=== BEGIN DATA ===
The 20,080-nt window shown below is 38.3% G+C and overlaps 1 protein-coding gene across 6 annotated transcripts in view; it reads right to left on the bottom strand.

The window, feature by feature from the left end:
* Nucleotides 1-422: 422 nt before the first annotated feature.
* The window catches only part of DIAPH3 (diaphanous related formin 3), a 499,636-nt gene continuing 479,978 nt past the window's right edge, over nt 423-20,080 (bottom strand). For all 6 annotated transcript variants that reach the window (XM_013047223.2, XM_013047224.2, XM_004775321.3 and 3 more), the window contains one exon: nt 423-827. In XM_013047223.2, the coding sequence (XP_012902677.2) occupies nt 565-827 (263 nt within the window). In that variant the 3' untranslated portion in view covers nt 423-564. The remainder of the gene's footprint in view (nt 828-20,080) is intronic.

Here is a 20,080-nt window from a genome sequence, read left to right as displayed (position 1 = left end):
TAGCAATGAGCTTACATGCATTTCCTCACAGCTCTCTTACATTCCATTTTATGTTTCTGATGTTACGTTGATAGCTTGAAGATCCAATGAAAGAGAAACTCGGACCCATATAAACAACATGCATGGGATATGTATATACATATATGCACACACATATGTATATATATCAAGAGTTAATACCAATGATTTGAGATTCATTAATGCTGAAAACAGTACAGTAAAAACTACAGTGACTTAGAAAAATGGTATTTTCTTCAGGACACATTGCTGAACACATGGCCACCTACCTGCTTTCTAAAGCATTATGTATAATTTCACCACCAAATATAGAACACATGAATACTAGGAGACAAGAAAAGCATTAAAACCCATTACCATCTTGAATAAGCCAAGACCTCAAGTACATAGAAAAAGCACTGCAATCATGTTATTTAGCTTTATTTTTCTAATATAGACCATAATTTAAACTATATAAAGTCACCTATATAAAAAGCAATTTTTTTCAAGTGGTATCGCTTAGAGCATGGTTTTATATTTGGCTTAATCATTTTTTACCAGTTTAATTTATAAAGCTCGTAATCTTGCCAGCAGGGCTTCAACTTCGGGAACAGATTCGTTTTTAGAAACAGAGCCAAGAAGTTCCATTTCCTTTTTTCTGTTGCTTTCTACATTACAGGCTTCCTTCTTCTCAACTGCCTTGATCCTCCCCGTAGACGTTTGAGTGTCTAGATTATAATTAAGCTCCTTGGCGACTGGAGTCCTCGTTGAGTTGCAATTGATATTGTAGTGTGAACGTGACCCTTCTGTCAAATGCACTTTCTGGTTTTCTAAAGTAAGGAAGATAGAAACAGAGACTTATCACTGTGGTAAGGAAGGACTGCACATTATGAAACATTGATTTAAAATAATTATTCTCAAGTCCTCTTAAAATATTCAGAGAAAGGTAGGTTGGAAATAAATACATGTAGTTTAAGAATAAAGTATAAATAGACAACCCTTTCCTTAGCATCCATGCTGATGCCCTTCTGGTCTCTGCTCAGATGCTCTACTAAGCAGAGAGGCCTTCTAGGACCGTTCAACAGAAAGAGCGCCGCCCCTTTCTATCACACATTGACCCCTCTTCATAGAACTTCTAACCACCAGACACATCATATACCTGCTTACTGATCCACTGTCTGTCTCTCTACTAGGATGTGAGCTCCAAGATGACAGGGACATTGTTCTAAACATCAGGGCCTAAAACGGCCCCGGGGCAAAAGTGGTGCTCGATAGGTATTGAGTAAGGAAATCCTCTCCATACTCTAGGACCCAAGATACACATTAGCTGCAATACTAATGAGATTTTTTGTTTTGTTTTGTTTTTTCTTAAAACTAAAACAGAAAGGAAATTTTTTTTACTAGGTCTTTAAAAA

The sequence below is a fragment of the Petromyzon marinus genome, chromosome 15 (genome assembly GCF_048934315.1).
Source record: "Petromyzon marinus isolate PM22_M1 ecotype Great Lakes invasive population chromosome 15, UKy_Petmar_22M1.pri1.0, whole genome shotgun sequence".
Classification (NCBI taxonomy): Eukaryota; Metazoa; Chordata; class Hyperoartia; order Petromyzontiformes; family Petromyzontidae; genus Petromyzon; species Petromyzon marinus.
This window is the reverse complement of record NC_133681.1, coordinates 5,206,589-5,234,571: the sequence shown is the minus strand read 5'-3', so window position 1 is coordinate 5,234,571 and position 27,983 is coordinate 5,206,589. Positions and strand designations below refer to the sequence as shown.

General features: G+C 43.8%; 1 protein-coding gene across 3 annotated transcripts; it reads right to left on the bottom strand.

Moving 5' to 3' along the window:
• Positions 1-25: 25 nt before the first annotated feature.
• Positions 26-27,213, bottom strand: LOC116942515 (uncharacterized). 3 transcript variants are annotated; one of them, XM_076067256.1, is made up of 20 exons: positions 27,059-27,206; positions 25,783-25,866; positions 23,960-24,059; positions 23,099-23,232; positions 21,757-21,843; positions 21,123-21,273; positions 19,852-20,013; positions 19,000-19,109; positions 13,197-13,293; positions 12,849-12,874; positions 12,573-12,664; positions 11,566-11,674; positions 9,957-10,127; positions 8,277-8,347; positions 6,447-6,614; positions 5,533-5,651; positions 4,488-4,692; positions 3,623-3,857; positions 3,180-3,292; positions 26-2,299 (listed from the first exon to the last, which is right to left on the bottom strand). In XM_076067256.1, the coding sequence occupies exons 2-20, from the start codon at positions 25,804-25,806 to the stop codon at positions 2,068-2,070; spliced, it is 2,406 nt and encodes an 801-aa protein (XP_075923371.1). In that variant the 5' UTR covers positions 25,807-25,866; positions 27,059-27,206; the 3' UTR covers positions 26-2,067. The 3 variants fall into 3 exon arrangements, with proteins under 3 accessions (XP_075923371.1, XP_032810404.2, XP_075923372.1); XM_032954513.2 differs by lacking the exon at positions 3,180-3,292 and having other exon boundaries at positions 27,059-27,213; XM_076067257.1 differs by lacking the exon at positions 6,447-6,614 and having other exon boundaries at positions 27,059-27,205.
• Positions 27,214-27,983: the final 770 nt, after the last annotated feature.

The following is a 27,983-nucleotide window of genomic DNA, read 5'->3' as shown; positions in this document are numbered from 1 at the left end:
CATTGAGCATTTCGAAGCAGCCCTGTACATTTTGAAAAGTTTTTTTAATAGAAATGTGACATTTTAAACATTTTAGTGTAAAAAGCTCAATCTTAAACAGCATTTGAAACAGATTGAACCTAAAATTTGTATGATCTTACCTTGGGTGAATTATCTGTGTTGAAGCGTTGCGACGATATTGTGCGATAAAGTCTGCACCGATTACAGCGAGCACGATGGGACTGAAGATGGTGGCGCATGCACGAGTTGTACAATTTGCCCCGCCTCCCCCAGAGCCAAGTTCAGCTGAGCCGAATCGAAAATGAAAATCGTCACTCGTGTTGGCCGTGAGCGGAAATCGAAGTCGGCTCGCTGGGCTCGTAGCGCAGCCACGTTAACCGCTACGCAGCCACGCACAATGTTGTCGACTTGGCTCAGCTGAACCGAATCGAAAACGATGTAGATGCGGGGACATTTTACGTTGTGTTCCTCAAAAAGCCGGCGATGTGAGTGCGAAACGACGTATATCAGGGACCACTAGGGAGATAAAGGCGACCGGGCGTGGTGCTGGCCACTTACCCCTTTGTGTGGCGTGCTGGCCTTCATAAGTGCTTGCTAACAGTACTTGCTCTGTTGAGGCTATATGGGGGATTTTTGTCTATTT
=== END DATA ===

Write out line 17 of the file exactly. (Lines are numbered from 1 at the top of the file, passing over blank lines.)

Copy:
CATTGAGCATTTCGAAGCAGCCCTGTACATTTTGAAAAGTTTTTTTAATAGAAATGTGACATTTTAAACATTTTAGTGTAAAAAGCTCAATCTTAAACAGCATTTGAAACAGATTGAACCTAAAATTTGTATGATCTTACCTTGGGTGAATTATCTGTGTTGAAGCGTTGCGACGATATTGTGCGATAAAGTCTGCACCGATTACAGCGAGCACGATGGGACTGAAGATGGTGGCGCATGCACGAGTTGTACAATTTGCCCCGCCTCCCCCAGAGCCAAGTTCAGCTGAGCCGAATCGAAAATGAAAATCGTCACTCGTGTTGGCCGTGAGCGGAAATCGAAGTCGGCTCGCTGGGCTCGTAGCGCAGCCACGTTAACCGCTACGCAGCCACGCACAATGTTGTCGACTTGGCTCAGCTGAACCGAATCGAAAACGATGTAGATGCGGGGACATTTTACGTTGTGTTCCTCAAAAAGCCGGCGATGTGAGTGCGAAACGACGTATATCAGGGACCACTAGGGAGATAAAGGCGACCGGGCGTGGTGCTGGCCACTTACCCCTTTGTGTGGCGTGCTGGCCTTCATAAGTGCTTGCTAACAGTACTTGCTCTGTTGAGGCTATATGGGGGATTTTTGTCTATTT